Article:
What's in a wine label?
The name of the winery and the kind of wine, you're thinking, and not much else. Well, think again. Labels ring subliminal gongs. Some people buy wines simply because of the roses behind the word "riesling" or the suggestion of romance in a picture of a French cha~teau on a bottle of bordeaux.
Often those pretty flowers and grand piles of Gallic stone exist only in a marketer's imagination. The rigors behind label choice and design lie unsuspected by the general public as they view a vintner's shelves. A label can be a keyhole through which we peek at a wine's contents as well as the proprietor's personality and the world in which he operates.
Fine wine, and by that I mean anything in a bottle without a handle, has a built-in problem in this country: the notion of exclusivity. Most winemakers must decide whether to capitalize on this image or to minimize it in the interest of a broader appeal. The resulting strategies, as expressed in label design, include a fascinating array of brilliance, candor, snobbery and sometimes even calculated hilarity.
Because the price of wine is often maintained partly by the image of its exclusivity, the look most often sought by wine labels is "elegant." Something elegant is usually well made -- and expensive.
But wine in general might seem less daunting -- and less precious -- if winemakers presented their products less somberly. Consider the label on the Pat Paulsen Vineyards American Gothic Red (gamay beaujolais): "This . . . is an attempt in low-overhead, high-profit, cheap Commercialism," the label tells us. "Red and dry as the Southern sands that buried their old outside facilities this wine will go well with chitlins, biscuits and gravy, or the gal next door."
Another master of the madcap label, Randall Grahm of Bonny Doon Vineyards, has put Marcel Proust on the labels of some wines and a flying saucer on others. His most recent addition is something called "Grahm Crew," which shows a demented-looking group of sailors, under the mad eye of Captain Grahm himself, sailing in a staved-in wine cask.
In fact, Grahm Crew's chardonnay and his generic red sell very well. That has more to do with the quality of the wine than the glued-on whimsy. "I do this mainly to amuse myself," says Grahm, who admits that some of his colleagues in California are less than thrilled with his irreverence.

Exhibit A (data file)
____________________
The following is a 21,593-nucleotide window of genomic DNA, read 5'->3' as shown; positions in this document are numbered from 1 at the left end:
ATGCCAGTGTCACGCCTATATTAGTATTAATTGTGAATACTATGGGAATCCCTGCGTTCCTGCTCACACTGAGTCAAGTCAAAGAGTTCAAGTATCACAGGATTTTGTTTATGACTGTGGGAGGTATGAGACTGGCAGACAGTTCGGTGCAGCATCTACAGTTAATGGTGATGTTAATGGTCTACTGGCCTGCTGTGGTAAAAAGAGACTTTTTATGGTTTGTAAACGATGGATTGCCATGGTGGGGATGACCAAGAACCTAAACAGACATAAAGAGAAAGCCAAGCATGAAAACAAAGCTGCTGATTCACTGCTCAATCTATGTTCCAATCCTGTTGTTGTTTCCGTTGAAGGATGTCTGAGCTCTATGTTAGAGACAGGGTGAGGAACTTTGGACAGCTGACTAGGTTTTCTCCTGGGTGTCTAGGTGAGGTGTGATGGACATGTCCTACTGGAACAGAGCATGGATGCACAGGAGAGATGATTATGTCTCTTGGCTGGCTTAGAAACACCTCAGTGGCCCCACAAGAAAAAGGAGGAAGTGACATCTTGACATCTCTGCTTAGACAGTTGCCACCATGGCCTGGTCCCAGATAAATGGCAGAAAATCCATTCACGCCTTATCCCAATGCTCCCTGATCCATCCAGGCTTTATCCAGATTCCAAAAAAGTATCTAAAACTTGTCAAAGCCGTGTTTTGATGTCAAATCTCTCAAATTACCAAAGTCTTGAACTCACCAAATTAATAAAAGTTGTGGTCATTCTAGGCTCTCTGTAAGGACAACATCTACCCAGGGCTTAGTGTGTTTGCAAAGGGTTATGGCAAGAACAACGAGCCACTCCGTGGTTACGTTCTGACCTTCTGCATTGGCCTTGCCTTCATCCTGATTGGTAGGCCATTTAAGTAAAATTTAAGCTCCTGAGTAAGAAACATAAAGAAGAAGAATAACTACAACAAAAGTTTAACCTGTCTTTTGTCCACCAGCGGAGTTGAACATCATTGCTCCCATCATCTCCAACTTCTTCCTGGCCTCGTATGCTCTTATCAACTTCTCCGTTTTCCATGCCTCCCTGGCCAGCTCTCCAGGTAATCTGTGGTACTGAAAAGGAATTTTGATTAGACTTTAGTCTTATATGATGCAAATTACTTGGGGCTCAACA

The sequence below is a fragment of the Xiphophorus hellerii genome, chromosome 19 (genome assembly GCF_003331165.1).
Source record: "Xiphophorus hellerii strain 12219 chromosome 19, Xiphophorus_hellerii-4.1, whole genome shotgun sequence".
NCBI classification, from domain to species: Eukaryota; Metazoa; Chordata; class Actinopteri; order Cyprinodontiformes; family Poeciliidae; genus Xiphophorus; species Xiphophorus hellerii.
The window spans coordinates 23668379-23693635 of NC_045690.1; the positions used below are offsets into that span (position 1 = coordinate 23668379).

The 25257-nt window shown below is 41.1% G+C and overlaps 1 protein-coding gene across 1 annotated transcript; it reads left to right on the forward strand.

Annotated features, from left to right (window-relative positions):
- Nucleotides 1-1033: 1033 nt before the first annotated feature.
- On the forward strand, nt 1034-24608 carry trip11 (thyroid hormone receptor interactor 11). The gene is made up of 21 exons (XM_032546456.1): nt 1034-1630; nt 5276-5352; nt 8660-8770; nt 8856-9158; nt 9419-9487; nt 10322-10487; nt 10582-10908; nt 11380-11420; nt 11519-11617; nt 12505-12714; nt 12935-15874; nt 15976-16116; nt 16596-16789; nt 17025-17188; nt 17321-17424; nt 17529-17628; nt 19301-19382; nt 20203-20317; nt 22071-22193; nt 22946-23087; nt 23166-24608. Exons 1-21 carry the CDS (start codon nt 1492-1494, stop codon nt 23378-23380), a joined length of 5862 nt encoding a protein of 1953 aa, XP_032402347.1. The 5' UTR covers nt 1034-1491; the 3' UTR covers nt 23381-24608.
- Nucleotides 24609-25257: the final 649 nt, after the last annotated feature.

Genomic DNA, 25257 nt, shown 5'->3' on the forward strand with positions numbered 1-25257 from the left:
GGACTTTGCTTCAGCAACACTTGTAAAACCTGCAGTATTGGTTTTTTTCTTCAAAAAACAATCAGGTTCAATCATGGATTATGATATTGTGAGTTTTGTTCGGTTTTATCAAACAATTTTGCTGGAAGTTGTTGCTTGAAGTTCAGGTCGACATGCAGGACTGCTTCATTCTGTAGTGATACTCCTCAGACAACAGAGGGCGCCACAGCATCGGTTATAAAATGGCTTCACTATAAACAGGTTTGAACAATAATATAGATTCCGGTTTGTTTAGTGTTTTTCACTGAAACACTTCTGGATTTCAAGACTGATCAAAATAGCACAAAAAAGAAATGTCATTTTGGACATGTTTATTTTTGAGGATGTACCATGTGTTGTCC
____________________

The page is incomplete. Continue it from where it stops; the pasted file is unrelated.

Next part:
If elegance, puns or flowers don't sell your wine, then you as a winemaker can always have your winery painted by an artist in a way that suggests age and tradition. If that doesn't work, you could put a national hero on the label, tacitly suggesting that if the hero were alive today, he would almost certainly be drinking your cabernet.
I know one winemaker who put his hobby on the label. David S. Stare, of Dry Creek Vineyard, likes to sail and so graces his wines with sailboats. I wouldn't think a sailor would want to be up a dry creek, but the prospect apparently doesn't bother Stare or the people who buy his generally superior product.
There are, of course, a few things that must appear on a wine label, as required by the Bureau of Alcohol, Tobacco and Firearms. These are brand name, alcohol content, the name and address of the producer, the net contents of the bottle and the class or type of wine.
The BATF's permissible options include a varietal designation on the label (provided the wine is at least 75 percent of the grape designated); the vintage; the appellation of origin or the viticultural area; and the words "estate bottled." The BATF's reaction to the rest, including art and humor, is hard to predict.
A few wineries have had their wrists slapped. In a celebrated case a few years ago, the BATF rejected a label application by Kenwood Vineyards to launch a series that included a print of a nude girl on a hillside. "The drawing of the young lady must be deleted," the BATF ruled. "More specifically, the Bureau regards the picture as 'obscene or indecent' under the regulations."
As a joke, the label was resubmitted showing a skeleton in the same position, instead of a "young lady." "Rejected," said the BATF, "particularly in light of current opinion on the fetal alcohol syndrome and alcoholism."
The Italian cooperative Livon, a producer of excellent white wines, recently ran afoul of the BATF. The Italians were told to redesign a quite beautiful label they had commissioned from the world-renowned artist Erte'. Unfortunately, Erte''s rendition of a mythic winged female figure included discreetly drawn breasts.
Livon was told by the BATF -- occasionally more vigilante than vigilant -- to transform the Erte' figure into something androgynous (and considerably less beautiful). When 350 cases of Livon wine were discovered in San Francisco last year with the original label, a BATF employe ordered the importer to draw brassieres on 4,200 mythic winged female figures. The importer had to comply -- using a tiny brush and gold-leaf paint -- or lose his shirt.
All of this suggests that a label is an acutely personal object that can evoke entirely different responses from different people. Small wonder that winemakers and wine marketers spend so much time thinking about the bits of paper they paste on otherwise indistinguishable bottles. ::